Abortion from an Anthropological Perspective - Reproduction Politics in Cambodia


 

 

PASCALE HANCART PETITET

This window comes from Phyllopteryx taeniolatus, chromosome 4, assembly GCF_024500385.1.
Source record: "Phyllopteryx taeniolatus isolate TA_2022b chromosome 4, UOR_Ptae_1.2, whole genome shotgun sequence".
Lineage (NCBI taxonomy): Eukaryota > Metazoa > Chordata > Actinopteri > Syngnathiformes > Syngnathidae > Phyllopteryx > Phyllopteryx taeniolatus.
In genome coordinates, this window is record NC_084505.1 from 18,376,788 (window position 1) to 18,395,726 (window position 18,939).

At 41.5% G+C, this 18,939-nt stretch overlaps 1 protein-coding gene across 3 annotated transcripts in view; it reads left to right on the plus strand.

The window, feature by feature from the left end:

In Cambodia, despite the implementation of governmental reproductive health care activities since 1994, contraception prevalence rate remains very low. Many women undergo chemical or mechanical abortion. Indeed, abortion has been legalized in Cambodia in 1997; however there is a lack of awareness regarding the legality of abortion and a lack of provision of safe abortion services. Unsafe abortion remains one of the most common causes of maternal death. Thus, we may wonder why, how and to which extends cultural values, gender norms, social organization of care and political will to tackle the problem head-on as well as individual experiences and attitudes regarding unwanted pregnancies shape abortion practices. We will investigate those issues in cross-crossing various perspectives levels. Firstly, we will give some historical elements related to abortion legalization and policies in Cambodia. Secondly, we will analyze how social organization of care shapes legal and illegal abortion practices. Thirdly, we will describe determining factors that lead women to seek abortion. Finally, we will investigate how abortion event makes sense in their reproductive lives. Thus, our findings may raise relevant issues for public health perspective, provide mirrored views on Cambodian Contemporary Society as well as bring various theoretical insights for anthropology.

 

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